Physiotherapy in Canada is a regulated health profession. The terms Physical Therapist and Physiotherapist are used interchangeably in Canada and recognizes that the therapist is a registered member of their provincial regulatory body, in Ontario the College of Physiotherapists of Ontario. You can recognize a physiotherapist by the use of the title “PT” after their name. Physiotherapists have completed extensive post graduate university level education on anatomy, biomechanics, pathology and exercise therapy. This can be used not just to diagnose current injuries, but also preventatively before starting a new exercise routine (“prehab”). One way to think of physiotherapy is that we are movement specialists helping you to achieve your goals.
How can a physiotherapist help?
Physiotherapy education does not end when a physiotherapist completes their degree. Physiotherapists continue to upgrade their skills through post graduate courses, lectures and staying up to date on the current research and most evidence based practices. The physiotherapists at Family Physiotherapy have all upgraded their courses through many post graduate courses including the use of advanced manual therapy assessment and treatment techniques, spinal and peripheral manipulation, acupuncture, dry needling, intramuscular stimulation (IMS) and advanced exercise prescription to name a few.
The Family Physiotherapy approach
At Family Physiotherapy you will be seen by a registered physiotherapist that will take a detailed history of not just the current pain or problem that you are having but also previous injuries, pains or changes in your routine that may have contributed to your current symptoms. Additionally, the initial assessment will also include a thorough and detailed biomechanical and musculoskeletal examination to determine the source of pain as well as the contributing factor. This may include tests of flexibility and range of motion (ROM) and movement of your limbs and spine to determine local or global movement restrictions. Evidence based techniques will also localize your symptoms so that the most appropriate treatment techniques can be utilized.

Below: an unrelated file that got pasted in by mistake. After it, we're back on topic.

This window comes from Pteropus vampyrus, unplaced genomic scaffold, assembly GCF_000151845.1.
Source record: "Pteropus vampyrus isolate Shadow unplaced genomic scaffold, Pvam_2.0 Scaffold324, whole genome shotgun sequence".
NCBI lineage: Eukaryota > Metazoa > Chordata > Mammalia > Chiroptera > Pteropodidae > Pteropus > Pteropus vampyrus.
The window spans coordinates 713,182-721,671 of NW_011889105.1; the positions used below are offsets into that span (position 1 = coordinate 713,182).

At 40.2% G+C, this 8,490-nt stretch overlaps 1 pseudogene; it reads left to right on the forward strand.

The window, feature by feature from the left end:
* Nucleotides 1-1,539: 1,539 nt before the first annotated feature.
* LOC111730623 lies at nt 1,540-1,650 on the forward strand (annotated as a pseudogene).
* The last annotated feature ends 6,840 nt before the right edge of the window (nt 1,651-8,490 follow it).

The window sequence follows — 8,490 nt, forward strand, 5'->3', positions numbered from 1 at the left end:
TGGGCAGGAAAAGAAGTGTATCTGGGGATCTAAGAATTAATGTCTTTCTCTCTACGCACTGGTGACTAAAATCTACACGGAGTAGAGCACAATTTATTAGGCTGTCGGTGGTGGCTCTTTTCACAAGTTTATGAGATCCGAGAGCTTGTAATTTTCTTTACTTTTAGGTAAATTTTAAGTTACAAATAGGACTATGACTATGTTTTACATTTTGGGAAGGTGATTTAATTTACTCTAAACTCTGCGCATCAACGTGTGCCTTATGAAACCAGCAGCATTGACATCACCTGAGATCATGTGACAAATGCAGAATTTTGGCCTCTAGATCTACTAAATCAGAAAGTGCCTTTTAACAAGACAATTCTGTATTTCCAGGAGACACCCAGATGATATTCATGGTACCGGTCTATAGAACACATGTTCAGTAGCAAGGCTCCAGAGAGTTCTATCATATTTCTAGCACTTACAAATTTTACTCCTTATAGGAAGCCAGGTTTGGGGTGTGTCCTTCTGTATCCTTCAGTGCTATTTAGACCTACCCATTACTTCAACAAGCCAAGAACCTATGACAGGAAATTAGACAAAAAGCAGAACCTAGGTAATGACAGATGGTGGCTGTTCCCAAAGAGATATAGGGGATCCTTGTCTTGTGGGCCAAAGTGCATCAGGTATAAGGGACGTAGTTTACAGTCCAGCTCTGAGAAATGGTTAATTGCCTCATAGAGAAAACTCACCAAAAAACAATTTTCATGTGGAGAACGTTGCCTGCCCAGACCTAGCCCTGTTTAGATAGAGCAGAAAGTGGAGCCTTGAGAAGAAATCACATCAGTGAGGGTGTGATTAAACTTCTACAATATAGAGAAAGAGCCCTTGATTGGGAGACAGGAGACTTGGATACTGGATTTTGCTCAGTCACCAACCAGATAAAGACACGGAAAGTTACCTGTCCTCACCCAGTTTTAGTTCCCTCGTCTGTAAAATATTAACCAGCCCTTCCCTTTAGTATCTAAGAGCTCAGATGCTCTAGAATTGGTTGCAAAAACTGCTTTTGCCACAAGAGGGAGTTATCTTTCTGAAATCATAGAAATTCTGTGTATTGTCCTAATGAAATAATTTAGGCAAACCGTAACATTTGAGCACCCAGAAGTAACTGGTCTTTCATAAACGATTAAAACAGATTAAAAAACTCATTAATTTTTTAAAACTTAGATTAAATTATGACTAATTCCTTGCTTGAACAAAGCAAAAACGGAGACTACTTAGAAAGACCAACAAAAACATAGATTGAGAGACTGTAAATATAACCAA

Evidence Based Client Centred Treatment
After your physiotherapist has explained the diagnosis and treatment options that are available and their associated risks and benefits, they may use:
- Manual therapy techniques (hands on treatment) to restore movement to stiff joints
- Electrical agents such as interferential current and ultrasound to reduce inflammation and pain
- Extracorporeal Shockwave Therapy (ESWT) for muscle tightness and to stimulate healing of slow healing injuries
- Acupuncture for pain, swelling
- Dry Needling and IMS to relieve painful trigger points
- Therapeutic taping to reduce pain and improve movement
- Soft tissue or massage techniques to improve flexibility and reduce pain
- Advice on ways of modifying your current daily tasks to assist healing. This may include advice on your work station setup or exercise routine
- Therapeutic exercises to improve muscle imbalances that may be contributing to your current symptoms
In all but rare cases your treatment will include a specific home program that will be prescribed to you and will change as your symptoms improve. In early stages of injury and pain these are typically aimed at improving pain and preventing stiffness and weakness. In later stages this will change to exercises to restore muscle imbalances and strengthening and flexibility exercises to prevent further injuries. Your physiotherapist will also discuss with you specific ways that you may be able to modify your current exercises and activities to prevent de-conditioning during your rehabilitation.
Get on the Road to recovery
Our team at Family Physiotherapy have the tools to get you back to the activities that you love to do. Call us email us and let us help you get back on the road to recovery!